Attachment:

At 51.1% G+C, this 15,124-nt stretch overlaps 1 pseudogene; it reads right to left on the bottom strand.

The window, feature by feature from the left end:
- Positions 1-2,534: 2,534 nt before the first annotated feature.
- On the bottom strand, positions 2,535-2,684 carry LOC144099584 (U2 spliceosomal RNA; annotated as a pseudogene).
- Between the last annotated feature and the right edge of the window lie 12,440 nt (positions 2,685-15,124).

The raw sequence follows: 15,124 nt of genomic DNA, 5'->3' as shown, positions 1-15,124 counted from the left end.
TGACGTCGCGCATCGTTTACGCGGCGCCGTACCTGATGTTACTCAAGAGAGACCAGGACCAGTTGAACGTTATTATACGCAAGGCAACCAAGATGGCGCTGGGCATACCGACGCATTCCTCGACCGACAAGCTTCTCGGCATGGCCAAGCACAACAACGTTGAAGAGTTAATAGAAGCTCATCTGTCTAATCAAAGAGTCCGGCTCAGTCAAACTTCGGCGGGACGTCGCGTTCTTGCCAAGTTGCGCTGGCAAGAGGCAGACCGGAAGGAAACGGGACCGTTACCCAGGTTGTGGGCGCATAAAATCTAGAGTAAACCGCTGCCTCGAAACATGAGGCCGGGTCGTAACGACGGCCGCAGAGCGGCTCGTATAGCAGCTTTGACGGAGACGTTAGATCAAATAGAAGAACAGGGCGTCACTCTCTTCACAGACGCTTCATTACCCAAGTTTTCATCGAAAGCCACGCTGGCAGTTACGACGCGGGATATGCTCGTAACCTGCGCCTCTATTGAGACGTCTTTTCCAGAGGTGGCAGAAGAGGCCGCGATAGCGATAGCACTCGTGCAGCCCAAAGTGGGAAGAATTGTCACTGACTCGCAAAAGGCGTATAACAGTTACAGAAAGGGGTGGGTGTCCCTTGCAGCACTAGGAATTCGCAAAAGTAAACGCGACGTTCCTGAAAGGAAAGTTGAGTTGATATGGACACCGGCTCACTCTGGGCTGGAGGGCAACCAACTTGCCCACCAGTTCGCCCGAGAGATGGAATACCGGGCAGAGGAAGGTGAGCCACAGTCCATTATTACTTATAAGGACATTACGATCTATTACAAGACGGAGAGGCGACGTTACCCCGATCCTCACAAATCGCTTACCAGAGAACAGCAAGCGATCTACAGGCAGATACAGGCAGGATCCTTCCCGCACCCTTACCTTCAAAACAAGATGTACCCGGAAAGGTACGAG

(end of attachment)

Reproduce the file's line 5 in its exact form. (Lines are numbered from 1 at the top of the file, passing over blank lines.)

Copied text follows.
- Between the last annotated feature and the right edge of the window lie 12,440 nt (positions 2,685-15,124).